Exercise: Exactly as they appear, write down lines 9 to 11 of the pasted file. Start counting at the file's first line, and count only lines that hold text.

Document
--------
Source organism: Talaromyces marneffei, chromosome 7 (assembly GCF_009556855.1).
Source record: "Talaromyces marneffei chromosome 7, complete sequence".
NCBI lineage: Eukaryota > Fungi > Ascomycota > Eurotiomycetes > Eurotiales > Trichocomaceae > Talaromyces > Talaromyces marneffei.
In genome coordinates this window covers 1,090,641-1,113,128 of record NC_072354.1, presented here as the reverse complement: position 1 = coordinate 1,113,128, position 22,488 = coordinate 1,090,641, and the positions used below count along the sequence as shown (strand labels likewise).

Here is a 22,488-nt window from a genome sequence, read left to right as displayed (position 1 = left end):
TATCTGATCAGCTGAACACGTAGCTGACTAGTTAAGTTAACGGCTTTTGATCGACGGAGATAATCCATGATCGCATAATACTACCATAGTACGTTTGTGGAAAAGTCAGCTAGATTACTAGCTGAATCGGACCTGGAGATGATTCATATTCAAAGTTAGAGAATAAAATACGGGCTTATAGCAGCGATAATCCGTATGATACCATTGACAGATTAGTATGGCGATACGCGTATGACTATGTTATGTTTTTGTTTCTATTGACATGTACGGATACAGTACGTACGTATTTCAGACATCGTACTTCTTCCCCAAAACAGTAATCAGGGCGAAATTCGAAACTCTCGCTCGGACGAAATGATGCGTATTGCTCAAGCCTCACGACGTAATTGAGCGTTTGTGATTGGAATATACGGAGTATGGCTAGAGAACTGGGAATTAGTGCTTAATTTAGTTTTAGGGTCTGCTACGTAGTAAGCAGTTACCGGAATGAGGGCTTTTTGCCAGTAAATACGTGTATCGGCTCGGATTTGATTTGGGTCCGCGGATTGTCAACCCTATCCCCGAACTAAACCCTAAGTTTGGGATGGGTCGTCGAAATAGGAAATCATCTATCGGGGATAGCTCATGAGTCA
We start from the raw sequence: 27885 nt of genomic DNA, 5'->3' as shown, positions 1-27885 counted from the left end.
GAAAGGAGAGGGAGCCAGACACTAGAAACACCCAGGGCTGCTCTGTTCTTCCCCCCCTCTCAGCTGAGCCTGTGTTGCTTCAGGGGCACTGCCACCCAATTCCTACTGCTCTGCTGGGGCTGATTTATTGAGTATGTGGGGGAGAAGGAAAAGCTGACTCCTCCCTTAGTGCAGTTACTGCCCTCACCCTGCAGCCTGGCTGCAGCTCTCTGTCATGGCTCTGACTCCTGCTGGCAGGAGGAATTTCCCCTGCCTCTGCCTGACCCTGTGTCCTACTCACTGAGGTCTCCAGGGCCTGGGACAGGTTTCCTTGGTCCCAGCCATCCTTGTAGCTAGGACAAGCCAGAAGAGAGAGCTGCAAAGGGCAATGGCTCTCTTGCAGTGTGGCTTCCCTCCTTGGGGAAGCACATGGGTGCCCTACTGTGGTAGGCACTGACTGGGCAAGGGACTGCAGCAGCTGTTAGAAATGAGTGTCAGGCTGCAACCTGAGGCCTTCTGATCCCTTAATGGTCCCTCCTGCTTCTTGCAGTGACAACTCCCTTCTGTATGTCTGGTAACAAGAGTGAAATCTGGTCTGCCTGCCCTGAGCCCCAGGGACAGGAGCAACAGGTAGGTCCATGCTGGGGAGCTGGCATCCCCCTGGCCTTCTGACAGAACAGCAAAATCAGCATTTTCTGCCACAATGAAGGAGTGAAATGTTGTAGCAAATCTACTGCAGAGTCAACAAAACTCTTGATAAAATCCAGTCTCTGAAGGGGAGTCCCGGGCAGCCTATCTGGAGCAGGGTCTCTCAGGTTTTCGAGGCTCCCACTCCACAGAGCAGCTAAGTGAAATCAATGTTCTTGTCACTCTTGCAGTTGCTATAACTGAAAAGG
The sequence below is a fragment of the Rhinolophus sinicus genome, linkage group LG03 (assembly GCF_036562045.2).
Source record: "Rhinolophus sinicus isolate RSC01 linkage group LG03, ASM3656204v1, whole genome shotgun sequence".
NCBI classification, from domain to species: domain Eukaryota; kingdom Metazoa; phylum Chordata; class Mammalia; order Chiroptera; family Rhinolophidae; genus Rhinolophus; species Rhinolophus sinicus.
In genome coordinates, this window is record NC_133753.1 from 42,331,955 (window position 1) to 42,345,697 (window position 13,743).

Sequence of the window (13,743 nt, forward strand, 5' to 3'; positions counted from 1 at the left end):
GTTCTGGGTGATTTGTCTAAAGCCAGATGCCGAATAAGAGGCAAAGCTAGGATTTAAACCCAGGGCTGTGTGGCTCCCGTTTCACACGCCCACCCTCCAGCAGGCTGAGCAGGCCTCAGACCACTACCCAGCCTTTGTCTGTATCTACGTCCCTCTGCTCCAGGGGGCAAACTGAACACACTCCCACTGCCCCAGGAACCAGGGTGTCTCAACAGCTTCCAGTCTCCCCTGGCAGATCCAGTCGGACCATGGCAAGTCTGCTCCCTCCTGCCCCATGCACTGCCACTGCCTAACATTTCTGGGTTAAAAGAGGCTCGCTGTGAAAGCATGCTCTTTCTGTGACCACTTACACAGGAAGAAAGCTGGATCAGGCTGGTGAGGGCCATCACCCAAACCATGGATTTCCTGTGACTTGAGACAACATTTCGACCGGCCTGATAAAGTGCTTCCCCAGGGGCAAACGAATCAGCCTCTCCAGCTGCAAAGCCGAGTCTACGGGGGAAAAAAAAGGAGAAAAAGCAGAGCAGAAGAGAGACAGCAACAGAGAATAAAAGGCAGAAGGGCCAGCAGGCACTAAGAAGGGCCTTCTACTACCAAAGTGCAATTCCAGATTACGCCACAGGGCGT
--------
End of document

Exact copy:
The sequence below is a fragment of the Rhinolophus sinicus genome, linkage group LG03 (assembly GCF_036562045.2).
Source record: "Rhinolophus sinicus isolate RSC01 linkage group LG03, ASM3656204v1, whole genome shotgun sequence".
NCBI classification, from domain to species: domain Eukaryota; kingdom Metazoa; phylum Chordata; class Mammalia; order Chiroptera; family Rhinolophidae; genus Rhinolophus; species Rhinolophus sinicus.